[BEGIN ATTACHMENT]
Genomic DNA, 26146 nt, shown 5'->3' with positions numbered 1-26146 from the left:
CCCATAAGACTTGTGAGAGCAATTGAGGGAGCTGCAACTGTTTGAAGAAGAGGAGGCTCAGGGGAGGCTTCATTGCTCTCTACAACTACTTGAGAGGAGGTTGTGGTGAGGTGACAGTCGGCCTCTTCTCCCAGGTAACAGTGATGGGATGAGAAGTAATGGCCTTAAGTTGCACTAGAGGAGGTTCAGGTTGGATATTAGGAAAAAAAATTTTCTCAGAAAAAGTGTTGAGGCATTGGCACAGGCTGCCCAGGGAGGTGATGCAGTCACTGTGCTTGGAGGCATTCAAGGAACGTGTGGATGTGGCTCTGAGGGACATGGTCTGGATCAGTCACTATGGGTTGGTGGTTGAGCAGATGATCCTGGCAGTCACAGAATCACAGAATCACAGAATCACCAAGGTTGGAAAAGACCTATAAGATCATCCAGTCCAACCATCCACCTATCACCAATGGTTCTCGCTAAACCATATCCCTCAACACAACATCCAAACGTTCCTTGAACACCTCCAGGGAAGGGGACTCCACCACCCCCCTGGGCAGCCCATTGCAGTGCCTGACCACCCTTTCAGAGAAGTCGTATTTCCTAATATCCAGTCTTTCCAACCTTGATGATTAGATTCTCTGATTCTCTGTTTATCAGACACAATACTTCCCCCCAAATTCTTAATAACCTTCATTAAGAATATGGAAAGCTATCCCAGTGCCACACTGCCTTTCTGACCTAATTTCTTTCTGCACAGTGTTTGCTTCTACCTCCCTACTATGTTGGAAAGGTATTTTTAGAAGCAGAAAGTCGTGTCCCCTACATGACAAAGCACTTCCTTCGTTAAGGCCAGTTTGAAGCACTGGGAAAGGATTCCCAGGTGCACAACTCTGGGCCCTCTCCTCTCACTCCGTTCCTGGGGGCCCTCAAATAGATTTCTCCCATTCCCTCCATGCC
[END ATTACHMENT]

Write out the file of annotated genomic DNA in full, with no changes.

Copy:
Genomic DNA, 26146 nt, shown 5'->3' with positions numbered 1-26146 from the left:
CCCATAAGACTTGTGAGAGCAATTGAGGGAGCTGCAACTGTTTGAAGAAGAGGAGGCTCAGGGGAGGCTTCATTGCTCTCTACAACTACTTGAGAGGAGGTTGTGGTGAGGTGACAGTCGGCCTCTTCTCCCAGGTAACAGTGATGGGATGAGAAGTAATGGCCTTAAGTTGCACTAGAGGAGGTTCAGGTTGGATATTAGGAAAAAAAATTTTCTCAGAAAAAGTGTTGAGGCATTGGCACAGGCTGCCCAGGGAGGTGATGCAGTCACTGTGCTTGGAGGCATTCAAGGAACGTGTGGATGTGGCTCTGAGGGACATGGTCTGGATCAGTCACTATGGGTTGGTGGTTGAGCAGATGATCCTGGCAGTCACAGAATCACAGAATCACAGAATCACCAAGGTTGGAAAAGACCTATAAGATCATCCAGTCCAACCATCCACCTATCACCAATGGTTCTCGCTAAACCATATCCCTCAACACAACATCCAAACGTTCCTTGAACACCTCCAGGGAAGGGGACTCCACCACCCCCCTGGGCAGCCCATTGCAGTGCCTGACCACCCTTTCAGAGAAGTCGTATTTCCTAATATCCAGTCTTTCCAACCTTGATGATTAGATTCTCTGATTCTCTGTTTATCAGACACAATACTTCCCCCCAAATTCTTAATAACCTTCATTAAGAATATGGAAAGCTATCCCAGTGCCACACTGCCTTTCTGACCTAATTTCTTTCTGCACAGTGTTTGCTTCTACCTCCCTACTATGTTGGAAAGGTATTTTTAGAAGCAGAAAGTCGTGTCCCCTACATGACAAAGCACTTCCTTCGTTAAGGCCAGTTTGAAGCACTGGGAAAGGATTCCCAGGTGCACAACTCTGGGCCCTCTCCTCTCACTCCGTTCCTGGGGGCCCTCAAATAGATTTCTCCCATTCCCTCCATGCC